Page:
You’ve got a presentation to deliver, your nerves are shot and you look like a wet dishrag. Excessive sweating is a real problem and a dead giveaway that you’re overanxious. It could be just a bad case of nerves or indicate a real medical problem called hyperhidrosis. Either way, it’s embarrassing when sweat glands kick into high gear. So, what’s a guy to do?

Knowing a few tips about personal hygiene, which fabrics to wear and what foods to avoid will help keep it under control.

Tips To Help Lessen Excessive Sweating

 

USE ANTIPERSPIRANT

Let’s get to the basics. Which do you need—a deodorant or antiperspirant? A deodorant fights only odor. It smells pretty but doesn’t do much to combat sweat. An antiperspirant contains aluminum to block the skin’s pores and plug up the sweat glands. Some antiperspirants contain deodorants but deodorants do not contain antiperspirants.

When choosing an antiperspirant, look for one that is “clinical” strength. You’d be surprised at how many are available! Shower at night then apply it—you’ll be less active and sweat will be reduced. Excessive sweating increases with daily activities so morning applications will wash away more quickly. Of course, don’t be afraid to reapply it during the day and keep a spare at work.

WEAR DRY-WICK ACTIVEWARE

It’s perfectly normal to work up a sweat at the gym. In fact, it’s practically a badge of honor! Fortunately, clothing manufacturers are now using lightweight breathable fabrics that wick away moisture from the skin. Sometimes referred to as “technical” activeware, synthetics such as nylon and polyester blend with a stretchy material such as Lycra to maintain their shape.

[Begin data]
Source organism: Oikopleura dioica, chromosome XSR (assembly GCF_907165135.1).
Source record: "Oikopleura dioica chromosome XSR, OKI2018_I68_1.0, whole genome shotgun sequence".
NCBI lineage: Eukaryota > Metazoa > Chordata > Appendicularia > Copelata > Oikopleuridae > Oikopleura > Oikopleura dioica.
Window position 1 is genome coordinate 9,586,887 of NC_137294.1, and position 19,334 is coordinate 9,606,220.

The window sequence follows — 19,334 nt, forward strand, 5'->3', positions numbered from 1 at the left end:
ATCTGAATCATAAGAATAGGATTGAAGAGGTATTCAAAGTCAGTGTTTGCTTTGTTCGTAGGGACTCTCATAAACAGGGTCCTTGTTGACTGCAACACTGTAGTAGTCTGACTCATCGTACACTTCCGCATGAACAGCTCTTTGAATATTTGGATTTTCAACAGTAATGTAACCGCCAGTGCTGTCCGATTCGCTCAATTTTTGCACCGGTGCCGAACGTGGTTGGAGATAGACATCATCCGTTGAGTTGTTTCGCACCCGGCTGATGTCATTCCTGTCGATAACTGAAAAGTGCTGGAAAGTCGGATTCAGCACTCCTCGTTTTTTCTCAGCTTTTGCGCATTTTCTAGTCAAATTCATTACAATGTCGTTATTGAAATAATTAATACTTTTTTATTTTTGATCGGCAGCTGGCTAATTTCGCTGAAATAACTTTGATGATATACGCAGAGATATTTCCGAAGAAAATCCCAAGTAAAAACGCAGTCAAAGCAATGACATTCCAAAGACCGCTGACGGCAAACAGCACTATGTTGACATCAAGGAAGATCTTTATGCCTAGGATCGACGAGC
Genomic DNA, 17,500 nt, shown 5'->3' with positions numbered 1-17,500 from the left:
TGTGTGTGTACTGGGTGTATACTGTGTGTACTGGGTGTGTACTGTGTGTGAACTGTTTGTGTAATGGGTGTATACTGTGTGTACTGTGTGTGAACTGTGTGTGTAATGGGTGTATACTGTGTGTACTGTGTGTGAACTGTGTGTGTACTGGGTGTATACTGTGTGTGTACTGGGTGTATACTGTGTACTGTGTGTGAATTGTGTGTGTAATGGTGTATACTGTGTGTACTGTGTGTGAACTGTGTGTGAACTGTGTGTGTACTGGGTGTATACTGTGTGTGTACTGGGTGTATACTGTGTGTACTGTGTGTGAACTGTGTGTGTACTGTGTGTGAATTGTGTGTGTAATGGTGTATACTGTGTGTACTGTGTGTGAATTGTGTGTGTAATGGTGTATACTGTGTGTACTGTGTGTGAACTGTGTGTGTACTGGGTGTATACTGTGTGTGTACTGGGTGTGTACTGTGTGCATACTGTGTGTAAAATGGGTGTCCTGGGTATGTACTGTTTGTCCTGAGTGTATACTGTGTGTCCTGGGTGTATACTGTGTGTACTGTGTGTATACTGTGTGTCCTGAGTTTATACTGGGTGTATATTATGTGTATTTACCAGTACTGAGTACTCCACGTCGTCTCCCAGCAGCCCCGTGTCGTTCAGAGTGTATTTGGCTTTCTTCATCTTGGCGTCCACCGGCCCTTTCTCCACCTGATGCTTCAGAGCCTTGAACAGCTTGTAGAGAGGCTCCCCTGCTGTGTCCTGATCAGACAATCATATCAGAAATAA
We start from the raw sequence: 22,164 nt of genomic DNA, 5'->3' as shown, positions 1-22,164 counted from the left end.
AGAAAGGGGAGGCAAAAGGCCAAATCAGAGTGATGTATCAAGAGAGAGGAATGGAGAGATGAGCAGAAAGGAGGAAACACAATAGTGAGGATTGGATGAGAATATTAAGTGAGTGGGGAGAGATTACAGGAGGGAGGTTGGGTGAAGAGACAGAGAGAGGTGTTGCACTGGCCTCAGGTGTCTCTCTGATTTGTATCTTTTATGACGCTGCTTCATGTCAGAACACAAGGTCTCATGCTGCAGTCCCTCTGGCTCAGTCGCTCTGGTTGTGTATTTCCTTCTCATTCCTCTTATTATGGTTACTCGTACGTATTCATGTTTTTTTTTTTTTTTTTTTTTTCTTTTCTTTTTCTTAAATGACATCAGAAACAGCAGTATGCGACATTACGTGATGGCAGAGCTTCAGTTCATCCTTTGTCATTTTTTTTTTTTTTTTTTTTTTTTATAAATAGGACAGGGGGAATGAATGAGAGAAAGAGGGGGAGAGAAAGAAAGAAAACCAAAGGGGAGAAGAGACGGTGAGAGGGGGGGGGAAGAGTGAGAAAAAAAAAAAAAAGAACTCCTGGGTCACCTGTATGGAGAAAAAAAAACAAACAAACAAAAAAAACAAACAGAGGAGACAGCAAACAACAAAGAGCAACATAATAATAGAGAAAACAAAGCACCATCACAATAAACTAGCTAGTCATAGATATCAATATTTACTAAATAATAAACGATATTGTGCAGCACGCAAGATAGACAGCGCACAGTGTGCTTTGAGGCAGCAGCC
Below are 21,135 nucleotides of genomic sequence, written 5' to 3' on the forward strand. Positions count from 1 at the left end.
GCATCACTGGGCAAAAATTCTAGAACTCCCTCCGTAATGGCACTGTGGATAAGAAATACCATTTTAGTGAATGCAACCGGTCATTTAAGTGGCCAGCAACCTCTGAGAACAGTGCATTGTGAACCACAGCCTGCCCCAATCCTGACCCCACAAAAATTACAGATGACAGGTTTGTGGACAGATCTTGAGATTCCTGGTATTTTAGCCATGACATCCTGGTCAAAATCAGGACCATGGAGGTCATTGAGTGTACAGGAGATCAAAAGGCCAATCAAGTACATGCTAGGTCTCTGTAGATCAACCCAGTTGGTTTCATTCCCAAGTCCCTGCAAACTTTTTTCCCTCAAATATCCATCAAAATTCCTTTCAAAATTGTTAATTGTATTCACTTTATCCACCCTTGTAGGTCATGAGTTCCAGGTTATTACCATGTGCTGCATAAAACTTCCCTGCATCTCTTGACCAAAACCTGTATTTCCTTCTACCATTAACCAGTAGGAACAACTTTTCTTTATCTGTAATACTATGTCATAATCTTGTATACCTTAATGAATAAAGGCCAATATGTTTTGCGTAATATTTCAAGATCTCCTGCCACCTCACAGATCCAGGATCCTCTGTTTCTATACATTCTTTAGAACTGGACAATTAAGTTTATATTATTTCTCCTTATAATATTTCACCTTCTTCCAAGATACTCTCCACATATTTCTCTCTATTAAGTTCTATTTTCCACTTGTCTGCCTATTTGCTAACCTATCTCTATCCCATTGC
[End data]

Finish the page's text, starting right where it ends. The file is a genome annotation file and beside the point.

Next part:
On the other hand, natural fibers absorb moisture and are best for less vigorous workouts. Go for 100% cotton, a cotton blend or soft, chemical-free bamboo. Either way, workout clothes should be washed inside out then tumbled dry to preserve bright colors and graphic prints. Tie loose strings from sweatpants so they won’t get tangled in the wash.

CHOOSE THE RIGHT SHIRTS

Whether you’re on the job or heading out for an evening of fun, the last thing you want to deal with is underarm sweat. Wearing a cotton undershirt will absorb sweat, keeping it close to your skin and away from your shirt.

Be a master of disguise and wear dark shirts or shirts that have prints or patterns. They won’t reveal underarm sweating as readily as solid colored shirts. In warmer weather keep your body cooler with a loosely woven fabric such as linen—it will allow moisture to flow through the weave. Steer clear of silk, as it tends to cling and make you feel hot.

To get rid of those nasty pit stains, pre-soak undershirts for at least one hour in a mixture of one part each baking soda, peroxide and water. Scrub if necessary.

SWEATY FEET?

Shoes trap moisture and provide the perfect breeding ground for bacteria, fungus and odor. Wash your feet with antibacterial soap, dry them thoroughly, then sprinkle on a little foot powder.

Athletic socks can be made of moisture-wicking synthetics or merino wool. You would expect wool to be itchy and hot but merino wool is quite comfortable and very absorbent.

As for athletic and casual footwear, shoes topped with mesh readily allow feet to breathe. Be sure to allow them to air out, just as you would a sweater or suit. And, slip into sandals or flip-flops if weather permits.

Excessive sweating still out of control?

Here are a few more things to try:

• Splash cold water on your face throughout the day to cool down your body temperature.
• Skip spicy foods—they stimulate nerves which actually makes you feel warmer!
• Sip ice water and eliminate the caffeinated drinks.
• Go for low-sodium foods and drinks. Excess salt means your body has to sweat to eliminate it.
• Shave your armpits. You may think it’s not a manly thing to do but bacteria causing odor loves hair.

If you are diagnosed with hyperhidrosis, you may be prescribed a super strength antiperspirant but watch out for skin irritation. The next step to treat excessive sweating would be Botox injections in your armpits. Although costly, it’s one way to immobilize sweat glands for several months.

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